The Hong Kong artists wasted no time in delving into their projects while in Louisville. In their final two weeks in town as part of an IDEAS partnership with the Yale-China Association, Yang Hao and Parry Ling continued to work with Louisville-based organizations and innovators to develop their projects and share their knowledge and work with the community.
Read about their first full week in Louisville here.
Yang Hao continued working with dancers from the Louisville Ballet to develop his research on movement and used knowledge gained from this research to perform a site-specific solo piece at the Smoketown Arts Festival. After this performance, he continued to work with the dancers while preparing to perform a piece he choreographed while in New Haven for the International Festival of Arts and Ideas. The piece, called “pied-a-terre,” incorporated movement and dance with poetry. Hao described the idea behind it as “taking this simple thing to talk about what a human being needs. What I need is love—everybody needs this.” Hao describes his piece like this:
“This piece began with Jessica Rizzo’s text, three voices speaking simultaneously, a polyphonic poem juxtaposed with one body bearing the weight of it all. Yang Hao has interpreted this text using dance and pedestrian movement to speak to his experiences as a Chinese man pushed and pulled by both eastern and western cultural influences. Artistically, Yang Hao and Jessica Rizzo are interested in investigating the fragmentation of narrative and different perspectives on movement and language.”
While Hao was doing research surrounding dance and pedestrian movement, Parry continued to work on a number of other projects. He led a two-day workshop with YouthBuild students on pewter casting. He allowed the students to make their own small clay models and then taught them how to convert them into molds using silicon, and from there pouring pewter into the mold to create pewter castings.
Throughout his time in Louisville, Parry worked on a large wood carving from a 7-foot, 700-pound log. The carving resembles a human form, and he involved students from YouthBuild as well as community members to assist in the carving process during the Smoketown Arts Festival.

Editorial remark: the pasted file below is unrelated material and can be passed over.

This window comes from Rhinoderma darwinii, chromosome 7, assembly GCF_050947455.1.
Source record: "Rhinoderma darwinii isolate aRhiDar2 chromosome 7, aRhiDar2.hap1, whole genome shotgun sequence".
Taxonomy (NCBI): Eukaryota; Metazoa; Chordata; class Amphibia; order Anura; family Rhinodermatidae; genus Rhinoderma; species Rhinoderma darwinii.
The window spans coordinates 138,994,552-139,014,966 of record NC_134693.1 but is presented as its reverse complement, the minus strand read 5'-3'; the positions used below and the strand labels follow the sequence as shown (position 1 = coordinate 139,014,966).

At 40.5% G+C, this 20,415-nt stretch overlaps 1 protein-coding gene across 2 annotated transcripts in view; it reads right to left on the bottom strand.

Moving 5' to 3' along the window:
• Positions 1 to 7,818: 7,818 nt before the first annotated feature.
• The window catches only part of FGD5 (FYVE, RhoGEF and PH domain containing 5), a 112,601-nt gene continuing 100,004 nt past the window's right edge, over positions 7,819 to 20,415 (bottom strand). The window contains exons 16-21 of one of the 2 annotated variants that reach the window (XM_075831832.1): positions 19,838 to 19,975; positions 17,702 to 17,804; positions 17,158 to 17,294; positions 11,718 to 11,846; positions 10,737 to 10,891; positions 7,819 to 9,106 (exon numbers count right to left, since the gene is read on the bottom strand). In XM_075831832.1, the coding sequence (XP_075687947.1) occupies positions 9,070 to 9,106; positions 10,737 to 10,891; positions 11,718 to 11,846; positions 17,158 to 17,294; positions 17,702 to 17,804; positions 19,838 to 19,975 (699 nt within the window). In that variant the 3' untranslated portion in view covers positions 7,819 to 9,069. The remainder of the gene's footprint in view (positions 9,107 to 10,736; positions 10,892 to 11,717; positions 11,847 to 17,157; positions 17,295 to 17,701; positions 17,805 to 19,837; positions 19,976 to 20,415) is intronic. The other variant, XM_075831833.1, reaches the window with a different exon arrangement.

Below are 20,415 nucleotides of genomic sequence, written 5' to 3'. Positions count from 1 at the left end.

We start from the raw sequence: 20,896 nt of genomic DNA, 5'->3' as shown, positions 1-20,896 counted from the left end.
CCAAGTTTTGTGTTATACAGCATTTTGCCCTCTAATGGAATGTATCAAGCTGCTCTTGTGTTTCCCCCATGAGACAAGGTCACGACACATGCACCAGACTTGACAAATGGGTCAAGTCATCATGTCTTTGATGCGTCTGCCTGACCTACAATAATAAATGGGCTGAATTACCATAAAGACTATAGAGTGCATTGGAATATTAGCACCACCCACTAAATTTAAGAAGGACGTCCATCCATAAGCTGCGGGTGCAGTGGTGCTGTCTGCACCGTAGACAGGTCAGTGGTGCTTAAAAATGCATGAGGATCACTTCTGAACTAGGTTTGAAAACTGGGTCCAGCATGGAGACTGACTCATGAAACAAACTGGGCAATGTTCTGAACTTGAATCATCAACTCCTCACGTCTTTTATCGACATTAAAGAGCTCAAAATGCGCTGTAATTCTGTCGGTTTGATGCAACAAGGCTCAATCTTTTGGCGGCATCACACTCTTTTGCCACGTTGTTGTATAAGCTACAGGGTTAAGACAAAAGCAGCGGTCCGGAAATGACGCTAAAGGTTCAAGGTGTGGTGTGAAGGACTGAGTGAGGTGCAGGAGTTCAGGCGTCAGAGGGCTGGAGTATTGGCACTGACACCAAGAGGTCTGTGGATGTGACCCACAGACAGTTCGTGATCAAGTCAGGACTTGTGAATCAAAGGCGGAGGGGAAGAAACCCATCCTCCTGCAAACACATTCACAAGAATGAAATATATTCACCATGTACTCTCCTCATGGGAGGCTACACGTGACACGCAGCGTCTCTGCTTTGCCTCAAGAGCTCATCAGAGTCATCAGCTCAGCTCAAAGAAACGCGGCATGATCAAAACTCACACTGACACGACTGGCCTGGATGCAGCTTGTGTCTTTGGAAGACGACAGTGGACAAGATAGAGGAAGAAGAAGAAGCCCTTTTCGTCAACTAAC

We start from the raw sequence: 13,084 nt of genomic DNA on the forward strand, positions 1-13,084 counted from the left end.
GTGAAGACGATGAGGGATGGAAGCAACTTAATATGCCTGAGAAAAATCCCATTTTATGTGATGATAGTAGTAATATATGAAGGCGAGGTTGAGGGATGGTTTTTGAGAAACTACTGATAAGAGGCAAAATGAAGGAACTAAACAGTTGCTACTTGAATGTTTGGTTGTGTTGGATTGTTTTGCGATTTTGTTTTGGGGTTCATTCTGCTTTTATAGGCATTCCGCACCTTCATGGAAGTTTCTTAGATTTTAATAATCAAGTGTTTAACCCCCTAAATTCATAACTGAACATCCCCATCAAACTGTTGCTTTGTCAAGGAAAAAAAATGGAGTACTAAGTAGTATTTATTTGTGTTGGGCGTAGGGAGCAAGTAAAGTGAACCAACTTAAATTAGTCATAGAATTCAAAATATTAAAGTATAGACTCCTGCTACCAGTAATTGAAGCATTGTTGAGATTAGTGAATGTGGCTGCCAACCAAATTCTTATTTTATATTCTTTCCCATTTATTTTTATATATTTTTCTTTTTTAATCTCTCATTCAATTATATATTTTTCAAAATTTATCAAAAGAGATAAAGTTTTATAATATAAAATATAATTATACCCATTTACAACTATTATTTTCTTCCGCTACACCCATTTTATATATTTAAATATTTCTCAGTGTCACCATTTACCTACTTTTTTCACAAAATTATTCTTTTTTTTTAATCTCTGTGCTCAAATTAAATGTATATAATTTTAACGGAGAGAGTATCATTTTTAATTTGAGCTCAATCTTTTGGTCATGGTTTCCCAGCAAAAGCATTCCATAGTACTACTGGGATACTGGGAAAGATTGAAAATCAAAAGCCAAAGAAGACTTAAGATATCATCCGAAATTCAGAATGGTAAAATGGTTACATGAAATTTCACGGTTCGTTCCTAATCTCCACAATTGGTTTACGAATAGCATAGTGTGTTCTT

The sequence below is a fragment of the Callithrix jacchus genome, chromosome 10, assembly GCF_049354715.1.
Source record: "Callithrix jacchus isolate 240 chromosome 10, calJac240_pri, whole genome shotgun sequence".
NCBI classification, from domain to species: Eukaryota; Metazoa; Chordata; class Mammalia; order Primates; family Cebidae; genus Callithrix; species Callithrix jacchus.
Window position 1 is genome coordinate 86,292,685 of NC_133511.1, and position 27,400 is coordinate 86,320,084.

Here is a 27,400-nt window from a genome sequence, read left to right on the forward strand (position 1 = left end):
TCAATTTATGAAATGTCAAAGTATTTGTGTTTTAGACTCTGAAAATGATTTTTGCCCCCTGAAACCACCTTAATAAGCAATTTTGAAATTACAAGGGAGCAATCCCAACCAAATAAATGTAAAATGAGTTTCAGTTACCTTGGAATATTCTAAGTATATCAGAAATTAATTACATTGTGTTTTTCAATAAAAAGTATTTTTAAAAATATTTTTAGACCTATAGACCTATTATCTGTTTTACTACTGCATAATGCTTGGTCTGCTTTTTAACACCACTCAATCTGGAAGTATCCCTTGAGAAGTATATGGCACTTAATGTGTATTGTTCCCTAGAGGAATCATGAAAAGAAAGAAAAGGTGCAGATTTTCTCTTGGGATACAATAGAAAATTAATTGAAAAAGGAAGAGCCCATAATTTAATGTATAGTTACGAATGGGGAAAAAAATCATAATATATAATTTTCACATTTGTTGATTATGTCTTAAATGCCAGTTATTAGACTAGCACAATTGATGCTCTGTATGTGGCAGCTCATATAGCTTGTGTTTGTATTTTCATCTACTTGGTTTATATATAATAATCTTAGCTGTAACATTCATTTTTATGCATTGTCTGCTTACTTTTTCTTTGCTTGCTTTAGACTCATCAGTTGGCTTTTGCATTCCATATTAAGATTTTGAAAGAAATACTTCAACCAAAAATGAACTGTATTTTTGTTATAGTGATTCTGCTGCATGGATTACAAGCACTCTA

Following the Smoketown Arts Festival, Karyn Moskowitz of New Roots-Fresh Stop introduced Parry to the Root Cellar and took him on an adventure to Fox Hollow Farm.
Parry’s final project dealt with the issue of ugly food waste. In his final talk, Parry described the importance of the issue. “Every day we waste a lot of food. Food waste is pollution, too.” This issue provided the inspiration for his project, which consisted of carving “perfect” Kroger carrots to look like ugly and misshapen carrots from local farms. After buying a few perfect-looking carrots at a downtown Kroger, Parry set up a table on the sidewalk just a few feet away, and began to carve the carrots to look like the misshapen ones he got from the Root Cellar. He did this for eight hours as people occasionally stopped to watch and discuss. “It’s not just about food waste, it’s about our concept of social justice,” Parry later reflected, noting that the way we judge food mirrors racism in America. “If you use the form or the color to define if something is good or not…it doesn’t make sense. Food nutrition, taste, and texture—they’re very similar with both kinds of carrot, so why can we not put them together?”
See this New York Times article to learn more about ugly fruit.
At the Final Artist Talk and Performance at Louisville Ballet, many community members came out to hear about Parry’s work and see Hao’s “pied-a-terre.” After the presentations, there was a Q&A session with the audience. During this session IDEAS co-founder Theo Edmonds discussed the impact the artists had in Louisville. “There’s no separation for them between art and life—it’s all one continuous flowing motion,” he said, “There’s no difference between high art and what they’re doing in the community—they’re both equally valued.”
Having now returned to Hong Kong, Hao and Parry plan to take their work and research from Louisville back to their home communities to develop it further. Over the next year, they will return to Louisville. We are excited to continue working with them as we move into the next phase of the Yale-China-Louisville Exchange!
Thanks to all of the organizations and artists that helped make this exchange possible:
Asia Institute – Crane House
University of Louisville Department of Fine Arts
Photos by Kertis Creative, Lydia Grossman, Parry Ling, Josh Miller